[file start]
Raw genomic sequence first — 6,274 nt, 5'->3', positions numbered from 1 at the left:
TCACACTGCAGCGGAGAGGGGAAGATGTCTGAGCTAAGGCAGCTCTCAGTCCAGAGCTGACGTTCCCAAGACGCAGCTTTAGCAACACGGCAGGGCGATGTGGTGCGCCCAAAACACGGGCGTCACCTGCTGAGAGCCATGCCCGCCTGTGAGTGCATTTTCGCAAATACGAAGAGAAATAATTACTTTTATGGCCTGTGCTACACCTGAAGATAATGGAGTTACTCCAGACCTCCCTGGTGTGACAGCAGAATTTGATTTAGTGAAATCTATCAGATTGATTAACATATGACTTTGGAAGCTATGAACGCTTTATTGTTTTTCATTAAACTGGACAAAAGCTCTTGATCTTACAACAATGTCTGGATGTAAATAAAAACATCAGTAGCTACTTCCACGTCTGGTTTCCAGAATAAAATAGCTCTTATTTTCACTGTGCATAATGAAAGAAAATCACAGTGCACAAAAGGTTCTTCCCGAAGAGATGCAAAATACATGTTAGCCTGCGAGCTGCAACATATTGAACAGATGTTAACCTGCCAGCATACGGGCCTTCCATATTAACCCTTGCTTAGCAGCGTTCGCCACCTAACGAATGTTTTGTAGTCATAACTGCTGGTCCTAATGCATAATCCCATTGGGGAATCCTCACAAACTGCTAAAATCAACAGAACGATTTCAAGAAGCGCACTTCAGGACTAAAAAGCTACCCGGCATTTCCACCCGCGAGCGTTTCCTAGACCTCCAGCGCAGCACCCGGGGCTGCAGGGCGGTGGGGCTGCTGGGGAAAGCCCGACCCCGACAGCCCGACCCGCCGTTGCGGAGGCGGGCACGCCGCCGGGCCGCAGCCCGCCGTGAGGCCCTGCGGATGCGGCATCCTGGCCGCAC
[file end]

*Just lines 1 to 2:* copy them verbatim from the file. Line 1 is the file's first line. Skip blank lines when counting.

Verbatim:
Raw genomic sequence first — 6,274 nt, 5'->3', positions numbered from 1 at the left:
TCACACTGCAGCGGAGAGGGGAAGATGTCTGAGCTAAGGCAGCTCTCAGTCCAGAGCTGACGTTCCCAAGACGCAGCTTTAGCAACACGGCAGGGCGATGTGGTGCGCCCAAAACACGGGCGTCACCTGCTGAGAGCCATGCCCGCCTGTGAGTGCATTTTCGCAAATACGAAGAGAAATAATTACTTTTATGGCCTGTGCTACACCTGAAGATAATGGAGTTACTCCAGACCTCCCTGGTGTGACAGCAGAATTTGATTTAGTGAAATCTATCAGATTGATTAACATATGACTTTGGAAGCTATGAACGCTTTATTGTTTTTCATTAAACTGGACAAAAGCTCTTGATCTTACAACAATGTCTGGATGTAAATAAAAACATCAGTAGCTACTTCCACGTCTGGTTTCCAGAATAAAATAGCTCTTATTTTCACTGTGCATAATGAAAGAAAATCACAGTGCACAAAAGGTTCTTCCCGAAGAGATGCAAAATACATGTTAGCCTGCGAGCTGCAACATATTGAACAGATGTTAACCTGCCAGCATACGGGCCTTCCATATTAACCCTTGCTTAGCAGCGTTCGCCACCTAACGAATGTTTTGTAGTCATAACTGCTGGTCCTAATGCATAATCCCATTGGGGAATCCTCACAAACTGCTAAAATCAACAGAACGATTTCAAGAAGCGCACTTCAGGACTAAAAAGCTACCCGGCATTTCCACCCGCGAGCGTTTCCTAGACCTCCAGCGCAGCACCCGGGGCTGCAGGGCGGTGGGGCTGCTGGGGAAAGCCCGACCCCGACAGCCCGACCCGCCGTTGCGGAGGCGGGCACGCCGCCGGGCCGCAGCCCGCCGTGAGGCCCTGCGGATGCGGCATCCTGGCCGCAC